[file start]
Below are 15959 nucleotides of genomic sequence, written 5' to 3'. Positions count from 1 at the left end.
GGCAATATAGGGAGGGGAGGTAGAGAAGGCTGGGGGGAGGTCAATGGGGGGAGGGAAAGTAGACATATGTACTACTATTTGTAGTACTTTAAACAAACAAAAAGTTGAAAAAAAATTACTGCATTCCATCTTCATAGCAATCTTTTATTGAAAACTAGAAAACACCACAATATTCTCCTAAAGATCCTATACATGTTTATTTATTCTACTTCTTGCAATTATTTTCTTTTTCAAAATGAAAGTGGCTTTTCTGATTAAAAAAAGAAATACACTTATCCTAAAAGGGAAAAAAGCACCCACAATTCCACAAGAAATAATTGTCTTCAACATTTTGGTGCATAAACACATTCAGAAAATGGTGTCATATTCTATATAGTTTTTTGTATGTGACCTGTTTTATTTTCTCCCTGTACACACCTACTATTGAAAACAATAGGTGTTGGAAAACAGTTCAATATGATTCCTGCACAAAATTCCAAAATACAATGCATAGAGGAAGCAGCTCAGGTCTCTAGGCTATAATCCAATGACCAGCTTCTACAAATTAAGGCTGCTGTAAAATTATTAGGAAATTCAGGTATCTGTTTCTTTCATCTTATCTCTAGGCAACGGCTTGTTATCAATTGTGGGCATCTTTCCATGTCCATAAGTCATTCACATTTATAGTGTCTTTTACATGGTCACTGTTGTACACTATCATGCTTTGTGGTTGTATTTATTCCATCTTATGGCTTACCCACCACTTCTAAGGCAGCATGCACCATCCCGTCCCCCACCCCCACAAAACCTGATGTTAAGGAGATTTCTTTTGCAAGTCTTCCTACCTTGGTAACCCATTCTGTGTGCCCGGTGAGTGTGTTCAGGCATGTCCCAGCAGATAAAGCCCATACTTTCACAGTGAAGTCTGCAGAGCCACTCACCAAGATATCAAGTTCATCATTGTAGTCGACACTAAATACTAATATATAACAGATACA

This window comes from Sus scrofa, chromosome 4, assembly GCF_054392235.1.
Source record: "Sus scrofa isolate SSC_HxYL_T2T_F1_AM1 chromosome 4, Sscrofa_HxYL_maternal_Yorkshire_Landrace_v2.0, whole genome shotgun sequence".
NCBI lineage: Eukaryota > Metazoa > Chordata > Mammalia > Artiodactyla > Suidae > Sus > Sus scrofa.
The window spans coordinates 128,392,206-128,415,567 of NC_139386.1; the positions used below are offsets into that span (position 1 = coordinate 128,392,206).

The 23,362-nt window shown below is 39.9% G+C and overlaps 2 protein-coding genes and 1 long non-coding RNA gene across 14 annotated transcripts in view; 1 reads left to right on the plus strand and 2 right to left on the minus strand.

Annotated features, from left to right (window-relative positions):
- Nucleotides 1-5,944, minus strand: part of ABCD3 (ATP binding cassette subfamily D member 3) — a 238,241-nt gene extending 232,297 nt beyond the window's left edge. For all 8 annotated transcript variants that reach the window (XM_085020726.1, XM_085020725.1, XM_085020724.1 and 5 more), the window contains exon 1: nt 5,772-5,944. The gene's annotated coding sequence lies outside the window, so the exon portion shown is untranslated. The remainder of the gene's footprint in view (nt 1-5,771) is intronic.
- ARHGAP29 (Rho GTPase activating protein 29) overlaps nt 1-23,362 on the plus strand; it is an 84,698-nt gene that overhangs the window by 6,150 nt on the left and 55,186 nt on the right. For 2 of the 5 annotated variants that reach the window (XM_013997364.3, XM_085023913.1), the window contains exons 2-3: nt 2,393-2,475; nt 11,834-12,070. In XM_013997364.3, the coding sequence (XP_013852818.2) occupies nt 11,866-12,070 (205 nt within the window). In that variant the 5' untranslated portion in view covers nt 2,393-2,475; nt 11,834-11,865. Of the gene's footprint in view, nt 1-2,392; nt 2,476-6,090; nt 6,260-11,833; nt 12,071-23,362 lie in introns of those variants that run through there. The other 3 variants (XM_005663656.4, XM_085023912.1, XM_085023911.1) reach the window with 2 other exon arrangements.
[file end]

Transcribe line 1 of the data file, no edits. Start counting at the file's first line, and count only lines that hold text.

Below are 15959 nucleotides of genomic sequence, written 5' to 3'. Positions count from 1 at the left end.